This may seem like a rather nerdy thing to mention. On the day Jane and I married, I was 11,750 days old (that’s 32 and a bit years in old money). Today, 18 April, we have been married… yes, you’ve guessed it, 11,750 days.

When we marriedsingle minded, not only did we say our vows to each other but we also vowed that we would never forget what it was like to be single.

To never forget what it was like to watch other people become couples. What it was like to see someone else holding hands or kissing in the park. What it was like to be a guest at a wedding. What it was like to be lonely. What it was like not being held. What it was like to think ‘What’s wrong with me?’.

Yes, there are the freedoms of being able do as one wishes. Yes, there are times when one is content to be on one’s own. Yes, being single can be a form of ‘calling’ (indeed, I experienced such on the back of badly broken up relationship… and then, a long distance move to escape the backlash and a few months later, I met Jane…).

All the same, unwanted singleness is not easily soothed.

There is pressure on many who live on their own – not least in the church – where being married or having a partner is often viewed as ‘being successful’. Where being single brings with it the unwanted expectations of others. “We’re all waiting for you two now, you know,” the minister’s wife said to us one Sunday morning before we were even engaged.

While society pays an often-higher level of ‘respect’ to those who have been widowed, even there, for some, there are expectations they should be ‘happier’ once a few months have passed or that they should ‘be over it.’ Those who are alone following separation or divorce can be acutely aware of others judging them as having ‘failed’.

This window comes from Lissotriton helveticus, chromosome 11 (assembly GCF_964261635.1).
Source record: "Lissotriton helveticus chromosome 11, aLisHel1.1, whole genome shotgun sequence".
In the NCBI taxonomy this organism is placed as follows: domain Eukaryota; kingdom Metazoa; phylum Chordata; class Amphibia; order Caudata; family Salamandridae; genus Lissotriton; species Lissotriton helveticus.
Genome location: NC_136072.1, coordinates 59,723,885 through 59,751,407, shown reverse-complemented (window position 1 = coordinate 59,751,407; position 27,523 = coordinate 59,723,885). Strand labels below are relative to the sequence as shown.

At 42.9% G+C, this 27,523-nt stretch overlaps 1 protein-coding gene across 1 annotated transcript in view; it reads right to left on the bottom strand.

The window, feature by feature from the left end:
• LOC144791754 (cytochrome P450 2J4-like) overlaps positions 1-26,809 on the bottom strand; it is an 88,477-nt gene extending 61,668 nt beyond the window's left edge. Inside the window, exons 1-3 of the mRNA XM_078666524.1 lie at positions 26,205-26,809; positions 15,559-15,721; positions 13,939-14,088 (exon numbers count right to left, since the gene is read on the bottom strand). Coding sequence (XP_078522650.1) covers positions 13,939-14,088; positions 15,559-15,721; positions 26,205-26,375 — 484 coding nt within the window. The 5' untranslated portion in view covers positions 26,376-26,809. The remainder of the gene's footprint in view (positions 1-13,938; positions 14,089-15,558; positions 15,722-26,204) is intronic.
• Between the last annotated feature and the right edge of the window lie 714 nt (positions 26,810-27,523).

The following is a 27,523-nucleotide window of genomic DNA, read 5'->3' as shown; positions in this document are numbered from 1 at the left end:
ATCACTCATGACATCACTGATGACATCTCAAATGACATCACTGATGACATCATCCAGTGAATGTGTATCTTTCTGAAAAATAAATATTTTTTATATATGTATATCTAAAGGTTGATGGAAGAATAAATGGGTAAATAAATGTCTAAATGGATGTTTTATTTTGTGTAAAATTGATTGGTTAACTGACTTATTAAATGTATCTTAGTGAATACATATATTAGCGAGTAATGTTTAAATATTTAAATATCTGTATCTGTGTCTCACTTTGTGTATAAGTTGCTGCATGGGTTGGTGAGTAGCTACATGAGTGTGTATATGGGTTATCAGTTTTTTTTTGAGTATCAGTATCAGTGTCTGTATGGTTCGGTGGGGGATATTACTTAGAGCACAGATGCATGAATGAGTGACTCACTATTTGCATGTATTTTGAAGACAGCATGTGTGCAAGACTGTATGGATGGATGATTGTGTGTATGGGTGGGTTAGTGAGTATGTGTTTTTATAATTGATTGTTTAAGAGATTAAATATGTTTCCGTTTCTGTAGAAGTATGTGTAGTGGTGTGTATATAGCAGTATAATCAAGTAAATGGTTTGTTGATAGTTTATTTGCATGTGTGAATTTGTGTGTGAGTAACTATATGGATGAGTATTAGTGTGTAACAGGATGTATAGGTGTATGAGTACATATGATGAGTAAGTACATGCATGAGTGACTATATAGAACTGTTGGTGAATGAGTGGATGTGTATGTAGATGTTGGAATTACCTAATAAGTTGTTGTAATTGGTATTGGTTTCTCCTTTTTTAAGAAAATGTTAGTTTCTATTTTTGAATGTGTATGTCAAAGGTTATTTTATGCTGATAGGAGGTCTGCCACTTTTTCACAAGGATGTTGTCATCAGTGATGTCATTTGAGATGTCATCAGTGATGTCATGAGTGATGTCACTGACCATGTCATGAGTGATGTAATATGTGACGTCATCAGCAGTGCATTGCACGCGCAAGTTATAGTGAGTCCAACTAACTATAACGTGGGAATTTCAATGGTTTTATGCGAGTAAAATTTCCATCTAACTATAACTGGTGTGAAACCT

On the Sunday before 14 February this year (note the date), the BBC’s Morning Worship service took the theme of being single. One of the contributors, Mike Simpson, a single man and a single parent said: ‘Churches sometimes focus on the biological family rather than this spiritual fellowship spoken of by Jesus. They advertise themselves as “Family-friendly” and many single people, of all ages, can feel less valued. I have attended some churches on my own and felt ignored.’

In leading that service, Revd Eleanor Jeans reflected on her own singleness: ‘I’m learning that God loves me as I am, as a child of God – that I’m fearfully and wonderfully made as Psalm 139 says. I’m learning that God is with me in all I face.

‘I’m learning to acknowledge that I’m whole and complete as I am – I don’t need a partner to be whole. But I do need others – I need to invest in my friendships. I’m learning to accept that my identity is not wrapped up in my marital status.’

In the Church of England’s regular pattern of daily prayer, throughout the recent period of Lent, Psalm 139:1-18 was read at Night Prayer (or Compline) every night. Every night for the whole of that time. It served as a constant reminder that in times when we might feel we are living in a wilderness, there can also be things that are reassuring.

Each time I read it I was particularly struck by the final two verses of the selected passage, especially one version which puts it as:

How deep are your counsels to me, O God!

How great is the sum of them!

If I count them, they are more in number than the sand,

and at the end, I am still in your presence.’



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